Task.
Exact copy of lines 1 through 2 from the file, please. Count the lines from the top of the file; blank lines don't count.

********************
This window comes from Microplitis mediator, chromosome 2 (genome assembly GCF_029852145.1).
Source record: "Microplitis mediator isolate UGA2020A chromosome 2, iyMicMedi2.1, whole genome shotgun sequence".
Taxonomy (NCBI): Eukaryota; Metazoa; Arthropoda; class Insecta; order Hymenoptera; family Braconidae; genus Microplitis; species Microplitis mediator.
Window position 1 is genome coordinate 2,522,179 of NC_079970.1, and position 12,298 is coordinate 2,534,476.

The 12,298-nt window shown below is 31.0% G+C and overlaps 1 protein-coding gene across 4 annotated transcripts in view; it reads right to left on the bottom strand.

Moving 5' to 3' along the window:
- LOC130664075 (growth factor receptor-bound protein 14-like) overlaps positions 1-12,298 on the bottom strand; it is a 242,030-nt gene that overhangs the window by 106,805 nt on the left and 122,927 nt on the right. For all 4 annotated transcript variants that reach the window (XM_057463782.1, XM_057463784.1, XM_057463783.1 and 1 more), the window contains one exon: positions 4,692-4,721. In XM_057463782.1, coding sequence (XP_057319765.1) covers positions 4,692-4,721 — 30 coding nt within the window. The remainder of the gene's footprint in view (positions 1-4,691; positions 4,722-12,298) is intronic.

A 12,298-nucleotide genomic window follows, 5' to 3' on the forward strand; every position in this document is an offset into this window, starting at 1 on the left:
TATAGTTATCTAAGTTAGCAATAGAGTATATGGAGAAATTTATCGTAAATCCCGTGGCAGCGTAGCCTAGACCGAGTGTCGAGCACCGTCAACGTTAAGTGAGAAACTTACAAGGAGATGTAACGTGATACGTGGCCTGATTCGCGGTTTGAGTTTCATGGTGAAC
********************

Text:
This window comes from Microplitis mediator, chromosome 2 (genome assembly GCF_029852145.1).
Source record: "Microplitis mediator isolate UGA2020A chromosome 2, iyMicMedi2.1, whole genome shotgun sequence".